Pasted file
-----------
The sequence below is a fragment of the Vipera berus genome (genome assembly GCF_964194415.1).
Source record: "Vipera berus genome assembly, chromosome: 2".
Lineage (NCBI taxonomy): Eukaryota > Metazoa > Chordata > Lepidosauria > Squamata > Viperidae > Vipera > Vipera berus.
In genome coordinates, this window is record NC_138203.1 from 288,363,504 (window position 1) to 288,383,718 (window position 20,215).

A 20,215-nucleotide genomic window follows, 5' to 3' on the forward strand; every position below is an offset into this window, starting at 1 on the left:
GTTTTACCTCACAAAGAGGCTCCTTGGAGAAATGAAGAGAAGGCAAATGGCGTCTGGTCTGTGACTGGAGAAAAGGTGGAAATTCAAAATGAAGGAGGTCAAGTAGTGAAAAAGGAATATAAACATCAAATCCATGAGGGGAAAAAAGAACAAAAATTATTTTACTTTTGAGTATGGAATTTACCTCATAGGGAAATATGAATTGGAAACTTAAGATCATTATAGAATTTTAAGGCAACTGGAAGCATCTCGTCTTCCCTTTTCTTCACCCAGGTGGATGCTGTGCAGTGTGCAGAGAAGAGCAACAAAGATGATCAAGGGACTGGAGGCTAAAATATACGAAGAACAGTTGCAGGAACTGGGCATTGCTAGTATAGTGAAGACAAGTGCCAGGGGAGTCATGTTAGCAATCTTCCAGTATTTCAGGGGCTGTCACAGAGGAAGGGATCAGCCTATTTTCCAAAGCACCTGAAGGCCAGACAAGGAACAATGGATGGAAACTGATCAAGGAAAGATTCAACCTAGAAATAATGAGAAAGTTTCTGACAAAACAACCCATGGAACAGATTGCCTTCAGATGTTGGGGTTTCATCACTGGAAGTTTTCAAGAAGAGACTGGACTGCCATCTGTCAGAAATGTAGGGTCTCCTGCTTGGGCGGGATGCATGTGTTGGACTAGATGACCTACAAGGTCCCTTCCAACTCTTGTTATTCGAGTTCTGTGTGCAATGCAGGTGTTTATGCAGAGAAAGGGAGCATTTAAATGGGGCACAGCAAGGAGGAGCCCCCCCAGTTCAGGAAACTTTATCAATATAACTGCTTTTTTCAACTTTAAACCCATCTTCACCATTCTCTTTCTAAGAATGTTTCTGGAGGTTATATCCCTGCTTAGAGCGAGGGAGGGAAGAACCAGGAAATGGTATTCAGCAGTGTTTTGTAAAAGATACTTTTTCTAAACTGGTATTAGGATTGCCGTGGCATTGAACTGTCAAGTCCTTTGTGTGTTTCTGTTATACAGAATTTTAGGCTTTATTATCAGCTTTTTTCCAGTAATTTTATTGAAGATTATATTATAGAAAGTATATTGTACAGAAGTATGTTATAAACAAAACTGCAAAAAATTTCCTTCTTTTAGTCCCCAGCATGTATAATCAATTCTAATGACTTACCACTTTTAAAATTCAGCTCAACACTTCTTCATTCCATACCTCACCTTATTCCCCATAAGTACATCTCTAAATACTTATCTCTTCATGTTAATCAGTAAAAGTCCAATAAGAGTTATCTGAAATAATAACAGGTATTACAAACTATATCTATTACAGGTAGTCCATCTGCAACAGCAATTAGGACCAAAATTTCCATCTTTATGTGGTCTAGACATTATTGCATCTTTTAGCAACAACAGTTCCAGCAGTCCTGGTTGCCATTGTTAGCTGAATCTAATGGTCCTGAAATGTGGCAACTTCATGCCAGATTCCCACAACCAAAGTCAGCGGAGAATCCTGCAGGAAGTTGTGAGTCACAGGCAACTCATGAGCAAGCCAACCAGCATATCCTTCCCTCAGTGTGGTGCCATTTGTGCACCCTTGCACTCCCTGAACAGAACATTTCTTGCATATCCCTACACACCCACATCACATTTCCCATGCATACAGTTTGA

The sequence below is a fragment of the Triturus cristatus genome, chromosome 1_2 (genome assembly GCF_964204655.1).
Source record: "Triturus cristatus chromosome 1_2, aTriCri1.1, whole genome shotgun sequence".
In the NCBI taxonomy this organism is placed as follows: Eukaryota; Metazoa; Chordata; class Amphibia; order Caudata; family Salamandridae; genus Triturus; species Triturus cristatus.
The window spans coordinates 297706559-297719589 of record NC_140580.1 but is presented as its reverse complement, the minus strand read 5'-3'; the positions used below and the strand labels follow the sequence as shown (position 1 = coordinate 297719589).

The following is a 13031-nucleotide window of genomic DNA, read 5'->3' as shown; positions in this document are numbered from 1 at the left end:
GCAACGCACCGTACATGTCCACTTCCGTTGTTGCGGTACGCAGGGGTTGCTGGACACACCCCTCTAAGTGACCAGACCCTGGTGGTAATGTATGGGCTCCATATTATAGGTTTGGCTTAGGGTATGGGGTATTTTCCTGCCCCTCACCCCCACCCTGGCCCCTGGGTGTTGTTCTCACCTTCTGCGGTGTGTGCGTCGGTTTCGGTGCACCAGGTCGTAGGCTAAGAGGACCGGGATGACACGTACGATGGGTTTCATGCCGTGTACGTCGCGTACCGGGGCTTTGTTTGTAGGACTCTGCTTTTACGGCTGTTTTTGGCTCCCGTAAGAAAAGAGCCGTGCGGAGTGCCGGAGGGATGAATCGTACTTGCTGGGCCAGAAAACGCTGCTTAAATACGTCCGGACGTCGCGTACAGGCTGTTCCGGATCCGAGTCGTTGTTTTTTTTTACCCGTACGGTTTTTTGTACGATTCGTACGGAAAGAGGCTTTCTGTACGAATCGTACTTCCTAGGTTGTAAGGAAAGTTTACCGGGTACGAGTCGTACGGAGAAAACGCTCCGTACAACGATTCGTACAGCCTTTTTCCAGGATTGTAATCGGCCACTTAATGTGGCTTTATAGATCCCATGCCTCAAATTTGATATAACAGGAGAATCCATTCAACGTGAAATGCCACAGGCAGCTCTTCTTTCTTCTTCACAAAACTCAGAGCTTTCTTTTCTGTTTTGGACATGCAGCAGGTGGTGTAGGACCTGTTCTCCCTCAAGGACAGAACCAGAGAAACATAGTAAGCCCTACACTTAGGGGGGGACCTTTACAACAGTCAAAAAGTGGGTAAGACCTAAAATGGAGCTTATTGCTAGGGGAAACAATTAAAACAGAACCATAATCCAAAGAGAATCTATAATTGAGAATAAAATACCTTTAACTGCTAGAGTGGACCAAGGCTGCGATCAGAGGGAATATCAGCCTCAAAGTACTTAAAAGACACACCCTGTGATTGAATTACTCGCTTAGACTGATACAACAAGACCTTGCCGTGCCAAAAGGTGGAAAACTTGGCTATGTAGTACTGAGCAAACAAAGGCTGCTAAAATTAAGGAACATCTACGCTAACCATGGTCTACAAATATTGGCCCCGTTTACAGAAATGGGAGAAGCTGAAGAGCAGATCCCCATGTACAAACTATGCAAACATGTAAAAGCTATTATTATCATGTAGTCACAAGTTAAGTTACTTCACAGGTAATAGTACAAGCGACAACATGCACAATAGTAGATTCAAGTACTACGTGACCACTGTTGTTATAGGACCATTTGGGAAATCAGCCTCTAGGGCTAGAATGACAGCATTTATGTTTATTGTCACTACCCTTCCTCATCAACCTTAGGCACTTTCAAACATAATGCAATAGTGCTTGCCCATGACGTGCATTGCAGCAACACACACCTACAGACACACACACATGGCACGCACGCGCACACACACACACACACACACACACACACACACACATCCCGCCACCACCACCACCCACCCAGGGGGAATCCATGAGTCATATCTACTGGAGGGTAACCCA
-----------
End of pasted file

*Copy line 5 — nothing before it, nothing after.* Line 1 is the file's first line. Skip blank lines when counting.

A 20,215-nucleotide genomic window follows, 5' to 3' on the forward strand; every position below is an offset into this window, starting at 1 on the left: